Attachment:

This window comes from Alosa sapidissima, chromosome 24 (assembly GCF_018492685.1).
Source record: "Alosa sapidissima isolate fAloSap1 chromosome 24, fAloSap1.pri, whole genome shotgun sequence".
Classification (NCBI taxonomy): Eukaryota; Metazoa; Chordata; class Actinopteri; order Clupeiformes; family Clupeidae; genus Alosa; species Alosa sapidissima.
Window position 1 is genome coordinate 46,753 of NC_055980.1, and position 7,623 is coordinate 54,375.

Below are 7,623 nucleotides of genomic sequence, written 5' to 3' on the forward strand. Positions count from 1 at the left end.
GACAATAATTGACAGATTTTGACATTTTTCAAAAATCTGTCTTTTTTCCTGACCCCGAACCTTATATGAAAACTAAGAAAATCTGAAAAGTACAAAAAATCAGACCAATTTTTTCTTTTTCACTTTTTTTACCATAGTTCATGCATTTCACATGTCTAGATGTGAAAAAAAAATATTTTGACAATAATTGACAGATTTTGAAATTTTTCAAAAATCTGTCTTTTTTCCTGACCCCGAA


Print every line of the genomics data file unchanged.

This window comes from Alosa sapidissima, chromosome 24 (assembly GCF_018492685.1).
Source record: "Alosa sapidissima isolate fAloSap1 chromosome 24, fAloSap1.pri, whole genome shotgun sequence".
Classification (NCBI taxonomy): Eukaryota; Metazoa; Chordata; class Actinopteri; order Clupeiformes; family Clupeidae; genus Alosa; species Alosa sapidissima.
Window position 1 is genome coordinate 46,753 of NC_055980.1, and position 7,623 is coordinate 54,375.

Below are 7,623 nucleotides of genomic sequence, written 5' to 3' on the forward strand. Positions count from 1 at the left end.
GACAATAATTGACAGATTTTGACATTTTTCAAAAATCTGTCTTTTTTCCTGACCCCGAACCTTATATGAAAACTAAGAAAATCTGAAAAGTACAAAAAATCAGACCAATTTTTTCTTTTTCACTTTTTTTACCATAGTTCATGCATTTCACATGTCTAGATGTGAAAAAAAAATATTTTGACAATAATTGACAGATTTTGAAATTTTTCAAAAATCTGTCTTTTTTCCTGACCCCGAA